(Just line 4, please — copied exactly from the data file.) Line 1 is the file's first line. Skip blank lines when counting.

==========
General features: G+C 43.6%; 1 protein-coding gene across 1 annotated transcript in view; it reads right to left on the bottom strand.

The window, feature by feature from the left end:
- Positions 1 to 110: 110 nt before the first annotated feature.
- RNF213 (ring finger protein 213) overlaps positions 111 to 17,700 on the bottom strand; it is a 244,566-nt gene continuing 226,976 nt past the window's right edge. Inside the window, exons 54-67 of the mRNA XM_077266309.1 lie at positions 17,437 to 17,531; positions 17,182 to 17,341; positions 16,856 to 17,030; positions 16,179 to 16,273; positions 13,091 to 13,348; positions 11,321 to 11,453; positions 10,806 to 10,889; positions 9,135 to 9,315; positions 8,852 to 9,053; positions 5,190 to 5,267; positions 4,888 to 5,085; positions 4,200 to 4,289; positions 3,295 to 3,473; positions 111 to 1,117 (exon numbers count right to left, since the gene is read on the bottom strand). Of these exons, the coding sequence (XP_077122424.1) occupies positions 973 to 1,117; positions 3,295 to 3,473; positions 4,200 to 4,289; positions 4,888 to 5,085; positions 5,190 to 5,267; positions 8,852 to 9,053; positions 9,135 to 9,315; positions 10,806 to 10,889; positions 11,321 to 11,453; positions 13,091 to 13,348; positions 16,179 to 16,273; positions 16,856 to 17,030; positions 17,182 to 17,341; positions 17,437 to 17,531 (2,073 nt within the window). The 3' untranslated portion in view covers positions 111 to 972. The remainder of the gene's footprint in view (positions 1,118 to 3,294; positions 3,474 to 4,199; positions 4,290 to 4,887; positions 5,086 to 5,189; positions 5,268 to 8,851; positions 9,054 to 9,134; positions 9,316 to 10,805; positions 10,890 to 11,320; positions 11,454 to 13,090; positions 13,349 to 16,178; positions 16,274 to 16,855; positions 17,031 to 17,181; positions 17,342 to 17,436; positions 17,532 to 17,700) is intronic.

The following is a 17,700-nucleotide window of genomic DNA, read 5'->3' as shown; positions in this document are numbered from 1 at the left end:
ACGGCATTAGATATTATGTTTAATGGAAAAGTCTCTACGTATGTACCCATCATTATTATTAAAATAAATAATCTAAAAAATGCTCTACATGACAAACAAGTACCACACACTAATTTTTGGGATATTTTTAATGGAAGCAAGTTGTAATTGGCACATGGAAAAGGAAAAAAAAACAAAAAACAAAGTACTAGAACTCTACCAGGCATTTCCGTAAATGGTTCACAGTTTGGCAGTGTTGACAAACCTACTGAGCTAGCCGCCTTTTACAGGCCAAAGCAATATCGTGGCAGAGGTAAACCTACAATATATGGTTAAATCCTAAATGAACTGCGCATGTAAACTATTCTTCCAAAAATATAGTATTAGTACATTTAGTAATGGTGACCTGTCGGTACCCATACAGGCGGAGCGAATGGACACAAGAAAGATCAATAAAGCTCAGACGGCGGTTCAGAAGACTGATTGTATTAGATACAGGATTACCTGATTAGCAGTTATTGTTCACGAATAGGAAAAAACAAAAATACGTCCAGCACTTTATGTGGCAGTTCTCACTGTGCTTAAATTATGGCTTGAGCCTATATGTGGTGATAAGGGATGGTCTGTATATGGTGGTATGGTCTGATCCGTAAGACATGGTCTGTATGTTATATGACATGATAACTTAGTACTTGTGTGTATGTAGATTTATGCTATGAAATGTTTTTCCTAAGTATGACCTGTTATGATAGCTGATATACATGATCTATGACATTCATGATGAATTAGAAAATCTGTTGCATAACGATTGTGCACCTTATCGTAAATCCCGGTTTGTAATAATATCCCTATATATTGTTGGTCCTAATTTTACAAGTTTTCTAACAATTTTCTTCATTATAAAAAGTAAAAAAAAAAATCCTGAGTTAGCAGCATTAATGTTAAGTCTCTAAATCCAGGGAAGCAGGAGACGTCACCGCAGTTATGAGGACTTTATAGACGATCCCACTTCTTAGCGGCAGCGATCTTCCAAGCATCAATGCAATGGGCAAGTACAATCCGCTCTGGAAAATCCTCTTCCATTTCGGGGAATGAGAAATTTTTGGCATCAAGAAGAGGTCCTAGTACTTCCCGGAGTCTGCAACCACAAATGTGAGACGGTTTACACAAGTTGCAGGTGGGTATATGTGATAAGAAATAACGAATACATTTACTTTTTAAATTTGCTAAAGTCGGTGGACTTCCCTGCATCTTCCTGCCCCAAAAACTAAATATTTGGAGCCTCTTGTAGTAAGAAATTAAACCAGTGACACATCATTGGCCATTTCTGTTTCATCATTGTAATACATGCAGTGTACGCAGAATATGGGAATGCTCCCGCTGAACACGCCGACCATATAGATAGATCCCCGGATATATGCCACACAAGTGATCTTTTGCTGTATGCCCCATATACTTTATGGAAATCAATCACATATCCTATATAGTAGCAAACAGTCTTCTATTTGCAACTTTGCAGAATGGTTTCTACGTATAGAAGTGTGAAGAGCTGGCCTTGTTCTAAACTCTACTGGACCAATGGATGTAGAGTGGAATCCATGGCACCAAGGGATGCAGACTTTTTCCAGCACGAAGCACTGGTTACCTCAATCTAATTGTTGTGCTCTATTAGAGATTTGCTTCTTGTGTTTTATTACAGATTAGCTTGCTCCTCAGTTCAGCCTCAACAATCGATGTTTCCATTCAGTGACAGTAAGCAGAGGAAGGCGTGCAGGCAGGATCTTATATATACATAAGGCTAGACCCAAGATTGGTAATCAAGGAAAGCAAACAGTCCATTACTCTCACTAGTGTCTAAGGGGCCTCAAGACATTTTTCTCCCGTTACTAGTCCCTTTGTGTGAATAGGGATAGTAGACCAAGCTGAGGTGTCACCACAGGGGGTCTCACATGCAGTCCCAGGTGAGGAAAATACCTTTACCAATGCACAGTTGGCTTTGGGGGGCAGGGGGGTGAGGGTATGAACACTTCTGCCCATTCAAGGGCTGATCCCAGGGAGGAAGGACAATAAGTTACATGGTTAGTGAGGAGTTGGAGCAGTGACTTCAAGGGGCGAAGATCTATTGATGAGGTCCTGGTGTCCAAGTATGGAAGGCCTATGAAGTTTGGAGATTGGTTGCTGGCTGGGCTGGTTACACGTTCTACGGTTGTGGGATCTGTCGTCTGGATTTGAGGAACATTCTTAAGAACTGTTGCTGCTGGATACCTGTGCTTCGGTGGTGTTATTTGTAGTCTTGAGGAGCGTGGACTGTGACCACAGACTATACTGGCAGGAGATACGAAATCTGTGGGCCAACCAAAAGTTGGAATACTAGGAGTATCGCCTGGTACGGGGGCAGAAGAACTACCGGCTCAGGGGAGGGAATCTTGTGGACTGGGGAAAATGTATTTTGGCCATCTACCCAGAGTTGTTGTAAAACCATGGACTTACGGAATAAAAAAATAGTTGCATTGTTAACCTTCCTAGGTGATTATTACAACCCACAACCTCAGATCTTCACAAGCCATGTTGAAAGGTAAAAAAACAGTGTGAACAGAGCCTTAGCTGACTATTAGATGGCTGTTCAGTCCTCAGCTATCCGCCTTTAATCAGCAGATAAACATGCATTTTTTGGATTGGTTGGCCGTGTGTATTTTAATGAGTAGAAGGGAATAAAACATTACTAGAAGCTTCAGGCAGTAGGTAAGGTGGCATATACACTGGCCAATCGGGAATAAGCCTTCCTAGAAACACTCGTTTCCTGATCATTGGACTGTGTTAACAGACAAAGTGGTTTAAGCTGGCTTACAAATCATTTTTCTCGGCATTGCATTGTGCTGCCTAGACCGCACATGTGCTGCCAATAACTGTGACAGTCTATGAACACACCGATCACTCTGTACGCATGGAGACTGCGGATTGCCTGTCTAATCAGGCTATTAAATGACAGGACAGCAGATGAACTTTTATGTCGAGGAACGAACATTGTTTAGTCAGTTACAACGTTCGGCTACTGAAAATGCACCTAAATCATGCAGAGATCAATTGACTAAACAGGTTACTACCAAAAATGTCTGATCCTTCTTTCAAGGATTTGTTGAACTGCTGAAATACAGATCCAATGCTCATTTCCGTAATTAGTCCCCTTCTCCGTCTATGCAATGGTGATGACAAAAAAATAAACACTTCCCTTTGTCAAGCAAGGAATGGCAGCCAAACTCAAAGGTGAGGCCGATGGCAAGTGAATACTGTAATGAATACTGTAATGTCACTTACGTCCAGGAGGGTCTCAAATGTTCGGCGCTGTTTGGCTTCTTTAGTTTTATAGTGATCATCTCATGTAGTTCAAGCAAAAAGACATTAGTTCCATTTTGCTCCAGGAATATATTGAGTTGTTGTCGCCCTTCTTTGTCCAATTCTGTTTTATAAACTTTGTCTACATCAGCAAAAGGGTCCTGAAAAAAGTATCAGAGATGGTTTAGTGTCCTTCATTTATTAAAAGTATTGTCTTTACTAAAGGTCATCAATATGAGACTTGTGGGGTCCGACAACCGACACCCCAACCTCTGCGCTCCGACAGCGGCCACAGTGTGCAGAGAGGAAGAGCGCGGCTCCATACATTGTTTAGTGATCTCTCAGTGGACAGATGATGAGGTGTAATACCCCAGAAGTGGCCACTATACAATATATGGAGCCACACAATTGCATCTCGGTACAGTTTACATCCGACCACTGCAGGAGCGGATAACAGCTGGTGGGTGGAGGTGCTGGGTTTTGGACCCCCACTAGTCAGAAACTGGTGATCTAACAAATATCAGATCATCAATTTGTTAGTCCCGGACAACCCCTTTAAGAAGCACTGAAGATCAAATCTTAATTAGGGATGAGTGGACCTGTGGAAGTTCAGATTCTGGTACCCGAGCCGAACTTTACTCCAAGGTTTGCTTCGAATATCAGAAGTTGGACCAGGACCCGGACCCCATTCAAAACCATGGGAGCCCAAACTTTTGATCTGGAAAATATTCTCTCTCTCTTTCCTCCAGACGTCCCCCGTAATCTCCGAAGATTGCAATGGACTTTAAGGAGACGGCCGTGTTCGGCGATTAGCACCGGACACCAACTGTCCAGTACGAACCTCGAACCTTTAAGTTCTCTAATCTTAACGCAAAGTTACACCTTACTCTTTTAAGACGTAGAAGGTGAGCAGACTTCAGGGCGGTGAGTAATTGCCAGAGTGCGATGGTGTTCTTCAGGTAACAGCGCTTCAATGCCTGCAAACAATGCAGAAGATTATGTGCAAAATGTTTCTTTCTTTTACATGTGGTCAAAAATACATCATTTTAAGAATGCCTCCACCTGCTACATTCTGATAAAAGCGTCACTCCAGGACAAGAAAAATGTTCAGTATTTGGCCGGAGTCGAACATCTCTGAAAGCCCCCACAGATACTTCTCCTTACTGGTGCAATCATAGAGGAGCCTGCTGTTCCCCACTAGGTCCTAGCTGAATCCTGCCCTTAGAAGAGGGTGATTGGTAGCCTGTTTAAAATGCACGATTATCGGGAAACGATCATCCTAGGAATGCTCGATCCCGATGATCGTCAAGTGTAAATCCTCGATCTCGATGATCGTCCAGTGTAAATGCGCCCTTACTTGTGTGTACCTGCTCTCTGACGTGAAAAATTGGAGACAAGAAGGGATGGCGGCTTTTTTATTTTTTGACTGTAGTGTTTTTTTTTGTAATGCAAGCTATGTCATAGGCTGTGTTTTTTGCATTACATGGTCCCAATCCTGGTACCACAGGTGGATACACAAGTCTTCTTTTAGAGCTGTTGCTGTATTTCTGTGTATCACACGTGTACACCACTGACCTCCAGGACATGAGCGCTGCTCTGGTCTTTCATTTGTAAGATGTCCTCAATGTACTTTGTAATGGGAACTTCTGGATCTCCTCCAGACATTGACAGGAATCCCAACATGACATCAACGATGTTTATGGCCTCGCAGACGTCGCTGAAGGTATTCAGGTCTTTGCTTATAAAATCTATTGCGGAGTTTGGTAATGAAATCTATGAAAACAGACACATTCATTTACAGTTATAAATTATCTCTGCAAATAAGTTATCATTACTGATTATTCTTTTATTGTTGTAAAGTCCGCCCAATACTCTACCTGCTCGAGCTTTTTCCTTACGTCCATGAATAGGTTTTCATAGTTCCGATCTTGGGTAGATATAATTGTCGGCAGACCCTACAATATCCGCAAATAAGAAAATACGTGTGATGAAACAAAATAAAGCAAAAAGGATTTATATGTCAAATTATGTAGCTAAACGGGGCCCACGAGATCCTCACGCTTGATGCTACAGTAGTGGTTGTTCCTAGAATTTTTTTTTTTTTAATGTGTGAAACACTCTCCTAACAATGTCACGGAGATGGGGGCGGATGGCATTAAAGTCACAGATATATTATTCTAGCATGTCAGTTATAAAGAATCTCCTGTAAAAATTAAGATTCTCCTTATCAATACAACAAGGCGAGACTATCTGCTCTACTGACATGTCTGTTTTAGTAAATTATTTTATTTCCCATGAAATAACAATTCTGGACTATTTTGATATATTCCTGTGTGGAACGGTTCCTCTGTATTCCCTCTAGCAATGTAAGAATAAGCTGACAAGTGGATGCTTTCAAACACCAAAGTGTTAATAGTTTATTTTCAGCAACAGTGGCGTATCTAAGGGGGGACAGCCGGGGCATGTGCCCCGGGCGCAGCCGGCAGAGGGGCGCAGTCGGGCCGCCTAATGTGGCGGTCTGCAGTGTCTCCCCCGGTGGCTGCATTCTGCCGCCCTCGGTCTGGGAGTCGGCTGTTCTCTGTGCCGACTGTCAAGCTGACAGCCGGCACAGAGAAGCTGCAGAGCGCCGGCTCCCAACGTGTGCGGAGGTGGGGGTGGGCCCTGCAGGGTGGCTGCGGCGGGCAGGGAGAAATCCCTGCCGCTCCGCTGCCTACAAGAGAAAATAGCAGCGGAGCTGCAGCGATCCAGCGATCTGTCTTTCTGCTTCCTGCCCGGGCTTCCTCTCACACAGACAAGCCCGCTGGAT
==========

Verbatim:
- RNF213 (ring finger protein 213) overlaps positions 111 to 17,700 on the bottom strand; it is a 244,566-nt gene continuing 226,976 nt past the window's right edge. Inside the window, exons 54-67 of the mRNA XM_077266309.1 lie at positions 17,437 to 17,531; positions 17,182 to 17,341; positions 16,856 to 17,030; positions 16,179 to 16,273; positions 13,091 to 13,348; positions 11,321 to 11,453; positions 10,806 to 10,889; positions 9,135 to 9,315; positions 8,852 to 9,053; positions 5,190 to 5,267; positions 4,888 to 5,085; positions 4,200 to 4,289; positions 3,295 to 3,473; positions 111 to 1,117 (exon numbers count right to left, since the gene is read on the bottom strand). Of these exons, the coding sequence (XP_077122424.1) occupies positions 973 to 1,117; positions 3,295 to 3,473; positions 4,200 to 4,289; positions 4,888 to 5,085; positions 5,190 to 5,267; positions 8,852 to 9,053; positions 9,135 to 9,315; positions 10,806 to 10,889; positions 11,321 to 11,453; positions 13,091 to 13,348; positions 16,179 to 16,273; positions 16,856 to 17,030; positions 17,182 to 17,341; positions 17,437 to 17,531 (2,073 nt within the window). The 3' untranslated portion in view covers positions 111 to 972. The remainder of the gene's footprint in view (positions 1,118 to 3,294; positions 3,474 to 4,199; positions 4,290 to 4,887; positions 5,086 to 5,189; positions 5,268 to 8,851; positions 9,054 to 9,134; positions 9,316 to 10,805; positions 10,890 to 11,320; positions 11,454 to 13,090; positions 13,349 to 16,178; positions 16,274 to 16,855; positions 17,031 to 17,181; positions 17,342 to 17,436; positions 17,532 to 17,700) is intronic.